Dec 11, 2020Study: Sports Can Help Boys with Behavioral Issues
Organized youth sports can be a great outlet for young boys who may have behavioral problems, according to a new study of Irish kids.
The study, published in The Journal of Pediatrics, suggests that one-year-old boys with developmental delays were less likely to have developed emotional problems or poor conduct by the age of five if they regularly attend a sports club or group.
“When we look at the data, participation in organized sport was associated with a significant reduction in the proportion of developmentally delayed boys who might have otherwise gone on to develop increases in behavioral problems prior to going to school,” lead researcher Ross Neville, a lecturer in sport management with the University College Dublin said to UPI.com.
While the results were apparent for at-risk boys, sports had no noticeable impact on the behavior of young girls, according to the study and UPI.com.
“There is research evidence to suggest that girls develop self-regulation earlier, and at a faster rate, than boys in this period of life,” Neville said to UPI.com. “So, combined with the fact that boys’ behavioral problems were higher to begin with and were trending up in these data, boys simply might have had more to gain from regular engagement in structured enrichment activities undertaken outside of the home — such as engagement in organized sports.”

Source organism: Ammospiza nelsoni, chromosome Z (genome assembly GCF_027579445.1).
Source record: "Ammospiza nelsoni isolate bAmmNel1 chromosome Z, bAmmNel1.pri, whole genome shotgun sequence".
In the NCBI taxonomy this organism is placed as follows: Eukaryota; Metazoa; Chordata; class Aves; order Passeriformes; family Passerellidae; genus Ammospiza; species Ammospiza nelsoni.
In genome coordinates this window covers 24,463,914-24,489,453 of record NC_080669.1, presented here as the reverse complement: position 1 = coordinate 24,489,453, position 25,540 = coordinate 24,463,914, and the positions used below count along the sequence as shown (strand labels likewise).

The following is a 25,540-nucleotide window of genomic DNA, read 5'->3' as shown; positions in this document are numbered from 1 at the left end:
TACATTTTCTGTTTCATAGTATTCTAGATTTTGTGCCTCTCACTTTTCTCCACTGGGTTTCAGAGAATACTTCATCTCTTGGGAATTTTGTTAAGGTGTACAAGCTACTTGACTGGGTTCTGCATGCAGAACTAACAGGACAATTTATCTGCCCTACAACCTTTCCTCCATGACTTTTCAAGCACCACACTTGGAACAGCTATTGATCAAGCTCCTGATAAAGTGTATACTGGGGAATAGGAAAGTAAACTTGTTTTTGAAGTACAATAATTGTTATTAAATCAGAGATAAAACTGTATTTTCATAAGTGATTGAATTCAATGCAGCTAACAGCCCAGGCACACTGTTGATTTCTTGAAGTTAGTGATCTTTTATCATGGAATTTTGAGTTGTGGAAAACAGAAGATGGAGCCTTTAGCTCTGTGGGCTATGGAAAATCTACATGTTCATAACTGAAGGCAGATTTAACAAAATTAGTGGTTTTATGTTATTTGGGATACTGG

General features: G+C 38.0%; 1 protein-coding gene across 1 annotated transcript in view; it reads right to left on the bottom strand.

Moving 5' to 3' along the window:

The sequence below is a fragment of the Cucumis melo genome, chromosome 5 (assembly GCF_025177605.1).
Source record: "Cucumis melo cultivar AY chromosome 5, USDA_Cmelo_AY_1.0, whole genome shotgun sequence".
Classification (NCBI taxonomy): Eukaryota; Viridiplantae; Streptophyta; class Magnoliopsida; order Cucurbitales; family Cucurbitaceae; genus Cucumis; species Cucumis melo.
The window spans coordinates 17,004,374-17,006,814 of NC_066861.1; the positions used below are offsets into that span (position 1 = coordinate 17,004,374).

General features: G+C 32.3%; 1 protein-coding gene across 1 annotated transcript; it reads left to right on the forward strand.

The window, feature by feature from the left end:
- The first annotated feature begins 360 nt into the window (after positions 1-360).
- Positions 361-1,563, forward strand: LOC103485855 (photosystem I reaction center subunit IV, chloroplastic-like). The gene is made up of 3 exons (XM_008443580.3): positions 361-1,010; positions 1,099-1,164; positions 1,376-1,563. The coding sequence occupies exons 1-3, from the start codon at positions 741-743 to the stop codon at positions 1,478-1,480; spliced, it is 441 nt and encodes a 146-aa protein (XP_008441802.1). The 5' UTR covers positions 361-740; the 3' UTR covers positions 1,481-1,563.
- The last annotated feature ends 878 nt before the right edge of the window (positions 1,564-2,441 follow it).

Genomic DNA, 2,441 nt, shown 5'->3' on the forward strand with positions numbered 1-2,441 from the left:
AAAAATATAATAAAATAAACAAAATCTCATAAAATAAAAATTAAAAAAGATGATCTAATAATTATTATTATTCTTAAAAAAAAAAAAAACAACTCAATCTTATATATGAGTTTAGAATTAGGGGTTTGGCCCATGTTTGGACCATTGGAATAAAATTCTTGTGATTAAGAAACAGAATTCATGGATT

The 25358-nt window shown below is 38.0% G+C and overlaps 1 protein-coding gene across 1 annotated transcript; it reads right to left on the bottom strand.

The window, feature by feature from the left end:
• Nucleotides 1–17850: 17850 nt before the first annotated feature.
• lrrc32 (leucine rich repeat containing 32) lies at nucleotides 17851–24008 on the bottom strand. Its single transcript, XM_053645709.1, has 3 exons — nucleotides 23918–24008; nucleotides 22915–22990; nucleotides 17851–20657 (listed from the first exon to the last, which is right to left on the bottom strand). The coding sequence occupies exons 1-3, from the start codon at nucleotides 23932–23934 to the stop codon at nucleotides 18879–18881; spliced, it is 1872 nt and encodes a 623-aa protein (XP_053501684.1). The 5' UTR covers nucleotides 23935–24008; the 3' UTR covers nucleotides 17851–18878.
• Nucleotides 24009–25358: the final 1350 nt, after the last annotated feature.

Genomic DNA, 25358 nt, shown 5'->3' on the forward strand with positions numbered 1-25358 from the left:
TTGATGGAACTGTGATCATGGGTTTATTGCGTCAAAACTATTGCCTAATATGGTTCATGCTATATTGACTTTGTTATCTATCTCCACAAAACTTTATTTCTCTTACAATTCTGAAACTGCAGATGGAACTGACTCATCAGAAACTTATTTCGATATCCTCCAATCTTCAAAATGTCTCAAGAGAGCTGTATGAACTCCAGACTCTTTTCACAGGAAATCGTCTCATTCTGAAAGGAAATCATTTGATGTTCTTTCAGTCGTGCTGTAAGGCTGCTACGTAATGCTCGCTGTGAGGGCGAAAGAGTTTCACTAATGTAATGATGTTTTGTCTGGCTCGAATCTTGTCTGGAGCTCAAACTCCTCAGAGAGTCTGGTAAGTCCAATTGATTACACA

The results are a little unusual in that organized sports are not generally recommended for children five or younger in the United States, Dr. Caroline Martinez, an assistant clinical professor of behavioral pediatrics with the Icahn School of Medicine at Mount Sinai, in New York City, told UPI.com.
Pop Warner football players can be as young as five and Little League baseball players as young as four, according to the leagues’ respective websites.
“We don’t recommend organized sports until the age of 6,” Martinez said to UPI.com. “Even though kids under 6 might have the motor and developmental skills that match that sport’s requirement — like running and kicking and throwing — they usually don’t have the mental capacity to understand the rules and focus for more than a few minutes, and cooperate and understand the ethics of competition,” she added.
To read the full study from UPI.com on the impact of organized sports in young boys with behavioral issues, click here.